Connections come in handy beyond the learning process too, says Kevin. “This can't be stressed enough—a lot of job opportunities will come from people you know. Go to meetups and meet people. Talk about your hopes. Talk about what you're building. Ask other people the same. Try to think of development as a social activity. Maybe they know someone with a job for which you are qualified. Maybe they can review your code or work with you on a project. And you could learn some cool things by returning the favor.”

This can even be done online, as Syk experienced: “Twitter was a cornerstone of my experience. Especially the incredibly supportive and warm #100DaysOfCode community.”

If you connect with someone who’s experienced in the field, it could even turn into mentorship, like it did for Debby. “Try to develop a mentor relationship with someone in the field that you admire,” she says. “I did with my instructor, and it’s thanks to her that I got UX work.”

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10. Build an online presence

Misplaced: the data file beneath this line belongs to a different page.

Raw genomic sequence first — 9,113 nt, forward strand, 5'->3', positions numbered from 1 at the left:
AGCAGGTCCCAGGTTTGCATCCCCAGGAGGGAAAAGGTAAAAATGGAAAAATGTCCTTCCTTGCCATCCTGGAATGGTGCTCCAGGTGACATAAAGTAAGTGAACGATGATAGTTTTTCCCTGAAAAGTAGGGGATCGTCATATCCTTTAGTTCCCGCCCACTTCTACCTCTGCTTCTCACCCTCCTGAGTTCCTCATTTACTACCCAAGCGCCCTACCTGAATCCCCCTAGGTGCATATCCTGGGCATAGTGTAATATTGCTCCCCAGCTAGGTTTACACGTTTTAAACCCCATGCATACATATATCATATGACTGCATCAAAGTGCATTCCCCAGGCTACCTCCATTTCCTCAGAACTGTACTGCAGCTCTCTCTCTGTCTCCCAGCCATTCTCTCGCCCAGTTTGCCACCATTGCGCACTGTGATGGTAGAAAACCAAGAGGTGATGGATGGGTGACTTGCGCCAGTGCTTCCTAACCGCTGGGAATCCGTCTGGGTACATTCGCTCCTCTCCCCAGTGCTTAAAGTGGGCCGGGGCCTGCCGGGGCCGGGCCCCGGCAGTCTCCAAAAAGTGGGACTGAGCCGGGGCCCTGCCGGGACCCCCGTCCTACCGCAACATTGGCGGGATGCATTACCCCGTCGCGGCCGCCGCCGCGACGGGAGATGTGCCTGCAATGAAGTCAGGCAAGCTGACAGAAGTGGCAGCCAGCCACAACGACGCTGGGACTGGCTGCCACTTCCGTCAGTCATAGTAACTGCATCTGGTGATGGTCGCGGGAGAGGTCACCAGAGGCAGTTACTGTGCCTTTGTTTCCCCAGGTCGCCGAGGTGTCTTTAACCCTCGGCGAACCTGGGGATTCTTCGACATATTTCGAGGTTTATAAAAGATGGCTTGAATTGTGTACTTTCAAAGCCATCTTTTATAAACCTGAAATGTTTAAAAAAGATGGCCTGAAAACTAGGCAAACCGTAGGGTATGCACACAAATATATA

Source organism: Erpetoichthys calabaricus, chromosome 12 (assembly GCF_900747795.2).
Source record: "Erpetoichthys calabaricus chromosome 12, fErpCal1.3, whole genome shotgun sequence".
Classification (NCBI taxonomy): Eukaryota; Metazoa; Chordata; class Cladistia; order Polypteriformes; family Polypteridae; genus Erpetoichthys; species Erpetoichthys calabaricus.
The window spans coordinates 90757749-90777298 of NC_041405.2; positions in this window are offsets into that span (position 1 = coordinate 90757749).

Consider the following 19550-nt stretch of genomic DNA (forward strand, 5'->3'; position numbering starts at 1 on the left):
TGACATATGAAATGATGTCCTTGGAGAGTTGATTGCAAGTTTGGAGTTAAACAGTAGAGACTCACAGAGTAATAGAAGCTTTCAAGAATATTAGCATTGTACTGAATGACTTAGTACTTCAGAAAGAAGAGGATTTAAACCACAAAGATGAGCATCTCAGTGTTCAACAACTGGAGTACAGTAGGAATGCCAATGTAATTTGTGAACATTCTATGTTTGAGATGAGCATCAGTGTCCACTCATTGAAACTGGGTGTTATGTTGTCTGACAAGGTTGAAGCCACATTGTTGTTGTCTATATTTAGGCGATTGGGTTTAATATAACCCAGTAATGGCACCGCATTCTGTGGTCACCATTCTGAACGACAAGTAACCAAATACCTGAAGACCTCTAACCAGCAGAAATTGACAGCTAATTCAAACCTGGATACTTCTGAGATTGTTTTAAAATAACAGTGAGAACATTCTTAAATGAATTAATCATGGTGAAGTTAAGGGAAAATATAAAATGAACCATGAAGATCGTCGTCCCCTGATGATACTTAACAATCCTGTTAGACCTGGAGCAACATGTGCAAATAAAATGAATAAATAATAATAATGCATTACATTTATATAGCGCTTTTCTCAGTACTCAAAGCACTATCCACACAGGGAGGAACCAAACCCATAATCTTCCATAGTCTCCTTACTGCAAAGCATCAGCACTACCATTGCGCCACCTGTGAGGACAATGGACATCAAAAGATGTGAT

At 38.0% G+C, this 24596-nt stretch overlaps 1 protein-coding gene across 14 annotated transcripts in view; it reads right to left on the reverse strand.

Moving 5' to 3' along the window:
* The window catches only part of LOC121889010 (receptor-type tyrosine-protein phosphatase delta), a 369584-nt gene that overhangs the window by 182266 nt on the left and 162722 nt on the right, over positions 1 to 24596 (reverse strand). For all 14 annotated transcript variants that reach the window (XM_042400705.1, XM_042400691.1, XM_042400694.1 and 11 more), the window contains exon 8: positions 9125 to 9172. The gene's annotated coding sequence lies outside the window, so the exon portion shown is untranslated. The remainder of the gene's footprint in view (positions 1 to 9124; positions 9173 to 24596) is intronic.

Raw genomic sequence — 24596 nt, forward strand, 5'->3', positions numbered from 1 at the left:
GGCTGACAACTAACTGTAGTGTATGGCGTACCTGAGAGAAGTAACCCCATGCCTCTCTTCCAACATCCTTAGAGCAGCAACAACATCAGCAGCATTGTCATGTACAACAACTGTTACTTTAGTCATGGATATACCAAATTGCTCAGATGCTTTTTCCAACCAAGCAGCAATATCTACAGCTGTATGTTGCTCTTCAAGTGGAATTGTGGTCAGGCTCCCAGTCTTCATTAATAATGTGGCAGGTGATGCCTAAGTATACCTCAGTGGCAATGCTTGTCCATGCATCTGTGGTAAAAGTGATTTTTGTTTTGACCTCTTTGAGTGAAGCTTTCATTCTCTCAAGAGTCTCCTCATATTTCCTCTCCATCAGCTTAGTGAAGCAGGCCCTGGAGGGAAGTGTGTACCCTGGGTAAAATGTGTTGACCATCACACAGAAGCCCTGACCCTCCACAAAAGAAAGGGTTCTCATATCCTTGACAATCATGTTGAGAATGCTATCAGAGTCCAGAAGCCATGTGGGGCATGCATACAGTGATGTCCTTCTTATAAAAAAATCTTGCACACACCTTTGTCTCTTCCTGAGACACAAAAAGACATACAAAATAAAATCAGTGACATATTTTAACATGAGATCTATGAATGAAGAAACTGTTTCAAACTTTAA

Making a name for yourself is often done online these days. Let colleagues and companies know who you are. “Get an email, web domain name, LinkedIn, Twitter, Facebook, YouTube channel, etc.,” says Kevin. “A professional portfolio site is an important tool, it is your primary form of advertising. Whether you want to work as a freelancer or are trying to land a full-time job, this is your billboard. It needs to be a good site. If you are cursed with a very common name (like me) you may have to find a way to make your ‘brand’ unique.”

A LinkedIn profile is the other professional must-do. “Not all, but some employers rely very heavily on LinkedIn,” Kevin adds. “Some recruiters exclusively hunt there.”

offer services

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11. Let your interesting personality shine